America's loss is China's gain. In the aftermath of the Keystone XL fiasco, which will see not only a number of jobs "uncreated" but a natural source of crude lost, Canada is already planning next steps. Which will benefit Shanghai directly and immediately. As Bloomberg reports, "Prime Minister Stephen Harper, in a telephone call yesterday, told Obama “Canada will continue to work to diversify its energy exports,” according to details provided by Harper’s office. Canadian Natural Resource Minister Joe Oliver said relying less on the U.S. would help strengthen the country’s “financial security.” The “decision by the Obama administration underlines the importance of diversifying and expanding our markets, including the growing Asian market,” Oliver told reporters in Ottawa." Ironically, it is diversifying away from the US, with its ever soaring, politically-predicated uncertainty, that is a source of stability and diversification. But it is not only crude. Wonder why no jobs are being created? Wonder why despite record low mortgage rates there is no bottom in sight for housing? Simple - nobody can plan one month, let alone one year ahead for any US-based venture or business. The political risk is simply too great - whether it is contract law (see GM and Chrysler) or simple solvency (see record high levels of cash hoarded by companies), it is there, and as long as it is there, there will be no hiring, no capex spending, no growth, and no real improvement in the economy, the real economy, not that defined by where the Russell 2000 closes on any given day.
By now Zero Hedge readers know that there is no better contrarian signal in the world than Goldman's Tom Stolper: in fact it is well known his "predictions" are a gift from god (no pun intended ) because without fail the opposite of what he predicts happens - see here. 100% of the time. Which is why, following up on our previous post identifying the record short interest in the EUR and the possibility for CME shennanigans any second now, it was only logical that Stolper would come out, warning of further downside to the EURUSD (despite having a 1.45 target). To wit: "With considerable downside risk in the short term, within our regular 3-month forecasting horizon, the key questions are about the speed and magnitude of the initial sell-off. If we had to publish forecasts on a 1- and 2-month horizon, we could see EUR/$ reach 1.20. In other words, we expect the EUR/$ sell-off to continue for now as risk premia have to rise initially." In yet other words, if there is a clearer signal to go tactically long the EURUSD we do not know what it may be. We would set the initial target at 1.30 on the pair.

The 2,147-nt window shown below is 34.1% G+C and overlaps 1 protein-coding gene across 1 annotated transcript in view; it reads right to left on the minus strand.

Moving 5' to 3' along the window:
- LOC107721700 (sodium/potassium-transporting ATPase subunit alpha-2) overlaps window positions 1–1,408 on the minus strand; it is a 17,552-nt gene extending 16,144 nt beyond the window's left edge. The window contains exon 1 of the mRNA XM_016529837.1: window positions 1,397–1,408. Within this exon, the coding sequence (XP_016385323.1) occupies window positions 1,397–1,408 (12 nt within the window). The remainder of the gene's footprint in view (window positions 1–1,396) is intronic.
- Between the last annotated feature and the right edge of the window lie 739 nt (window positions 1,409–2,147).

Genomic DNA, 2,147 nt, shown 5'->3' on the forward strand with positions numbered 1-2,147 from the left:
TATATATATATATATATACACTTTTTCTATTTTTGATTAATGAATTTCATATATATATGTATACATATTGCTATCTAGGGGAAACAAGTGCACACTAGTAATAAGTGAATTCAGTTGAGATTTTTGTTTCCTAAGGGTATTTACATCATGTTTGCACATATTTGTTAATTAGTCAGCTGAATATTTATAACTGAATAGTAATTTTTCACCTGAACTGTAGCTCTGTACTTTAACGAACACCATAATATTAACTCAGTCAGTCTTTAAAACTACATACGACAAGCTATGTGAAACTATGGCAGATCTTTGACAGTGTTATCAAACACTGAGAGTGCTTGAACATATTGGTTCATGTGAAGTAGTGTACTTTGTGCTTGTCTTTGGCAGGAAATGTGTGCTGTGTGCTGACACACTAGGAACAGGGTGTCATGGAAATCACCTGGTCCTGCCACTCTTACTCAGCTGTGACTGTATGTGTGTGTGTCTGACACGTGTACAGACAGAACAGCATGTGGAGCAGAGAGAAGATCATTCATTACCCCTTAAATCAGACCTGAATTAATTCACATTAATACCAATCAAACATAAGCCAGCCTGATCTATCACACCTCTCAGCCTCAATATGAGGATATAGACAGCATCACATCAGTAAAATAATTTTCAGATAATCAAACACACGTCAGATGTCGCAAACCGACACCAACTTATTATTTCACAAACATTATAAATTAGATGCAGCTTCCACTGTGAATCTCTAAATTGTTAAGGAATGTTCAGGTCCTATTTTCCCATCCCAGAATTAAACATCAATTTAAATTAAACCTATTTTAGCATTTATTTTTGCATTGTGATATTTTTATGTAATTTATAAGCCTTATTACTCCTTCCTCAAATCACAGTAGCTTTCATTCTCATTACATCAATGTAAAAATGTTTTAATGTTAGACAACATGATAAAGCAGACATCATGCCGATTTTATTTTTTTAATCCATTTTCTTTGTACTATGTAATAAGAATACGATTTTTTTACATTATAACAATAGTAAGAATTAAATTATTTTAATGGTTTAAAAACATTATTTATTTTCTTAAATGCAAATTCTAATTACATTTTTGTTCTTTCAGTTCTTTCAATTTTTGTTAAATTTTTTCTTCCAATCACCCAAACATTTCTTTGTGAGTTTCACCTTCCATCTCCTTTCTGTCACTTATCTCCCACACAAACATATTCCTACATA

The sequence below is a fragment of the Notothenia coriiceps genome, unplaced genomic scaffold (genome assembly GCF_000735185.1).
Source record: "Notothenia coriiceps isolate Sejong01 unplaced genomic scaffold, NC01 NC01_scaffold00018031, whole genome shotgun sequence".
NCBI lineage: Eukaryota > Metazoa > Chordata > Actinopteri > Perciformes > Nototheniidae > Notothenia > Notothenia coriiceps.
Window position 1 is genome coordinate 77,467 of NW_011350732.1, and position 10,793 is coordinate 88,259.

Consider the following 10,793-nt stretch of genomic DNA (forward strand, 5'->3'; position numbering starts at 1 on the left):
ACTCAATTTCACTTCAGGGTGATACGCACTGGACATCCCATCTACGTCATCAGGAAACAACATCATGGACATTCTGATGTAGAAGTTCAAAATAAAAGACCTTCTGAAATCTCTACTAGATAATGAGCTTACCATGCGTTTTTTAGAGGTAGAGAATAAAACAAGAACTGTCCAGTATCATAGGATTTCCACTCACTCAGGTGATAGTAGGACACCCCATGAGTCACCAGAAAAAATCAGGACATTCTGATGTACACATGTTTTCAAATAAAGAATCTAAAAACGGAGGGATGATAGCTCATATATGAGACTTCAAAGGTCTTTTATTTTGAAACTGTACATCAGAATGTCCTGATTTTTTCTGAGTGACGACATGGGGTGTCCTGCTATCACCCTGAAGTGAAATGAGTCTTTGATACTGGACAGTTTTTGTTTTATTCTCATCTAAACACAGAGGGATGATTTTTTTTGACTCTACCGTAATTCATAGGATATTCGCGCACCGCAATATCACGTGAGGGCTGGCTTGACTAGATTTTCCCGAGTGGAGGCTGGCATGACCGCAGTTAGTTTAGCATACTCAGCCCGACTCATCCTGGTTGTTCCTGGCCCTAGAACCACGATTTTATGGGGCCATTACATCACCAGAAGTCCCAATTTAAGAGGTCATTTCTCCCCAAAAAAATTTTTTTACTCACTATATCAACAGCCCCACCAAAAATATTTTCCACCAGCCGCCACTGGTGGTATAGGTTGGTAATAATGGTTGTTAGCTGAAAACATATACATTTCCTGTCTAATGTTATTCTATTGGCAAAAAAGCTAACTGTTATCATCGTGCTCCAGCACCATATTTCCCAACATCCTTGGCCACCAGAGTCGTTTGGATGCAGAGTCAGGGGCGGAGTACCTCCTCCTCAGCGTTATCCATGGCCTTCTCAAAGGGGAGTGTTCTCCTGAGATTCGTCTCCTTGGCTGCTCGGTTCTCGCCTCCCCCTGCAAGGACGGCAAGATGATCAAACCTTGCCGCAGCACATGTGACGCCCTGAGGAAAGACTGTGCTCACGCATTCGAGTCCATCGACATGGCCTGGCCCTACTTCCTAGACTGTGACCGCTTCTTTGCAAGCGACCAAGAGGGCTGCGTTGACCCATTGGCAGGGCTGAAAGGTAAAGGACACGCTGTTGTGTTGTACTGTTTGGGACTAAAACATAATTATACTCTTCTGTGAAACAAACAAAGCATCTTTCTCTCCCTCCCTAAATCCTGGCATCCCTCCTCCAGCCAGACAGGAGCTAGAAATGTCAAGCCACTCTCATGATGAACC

"What we have on our hands is a good old fashioned quagmire" is how Morgan Stanley's Mike Wilson sets up his surprisingly non-sheep-like perspective on the troubles that US equity investors may be about to face. Expanding on MS's bearish strategic (fundamental) forecast, that we discussed earlier in the week, Wilson combines the 'liquidity vs negative-real-rate' thesis (that the Fed's liquidity is perhaps no longer 'good' for stocks) with his own views on ECRI's weakness (very 2008-like in relation to ECO surprises), household debt deleveraging (more and longer), how much QE3 is already priced in and what will its effect be when it comes (less and less positive in nominal and real terms), investor sentiment (very bullish), long-term technicals (weak breadth), and short-term earnings expectations (deteriorating and weighted to 'weak' financials to end with the pragmatic realist perspective that perhaps 'the gig is up'.
Fitch joins the Hungary "junking" parade, which centers around the country's former unwillingness to yield to the banking cartel regarding its central bank, which as of today is no longer the case: "The downgrade of Hungary's ratings reflects further deterioration in the country's fiscal and external financing environment and growth outlook, caused in part by further unorthodox economic policies which are undermining investor confidence and complicating the agreement of a new IMF/EU deal."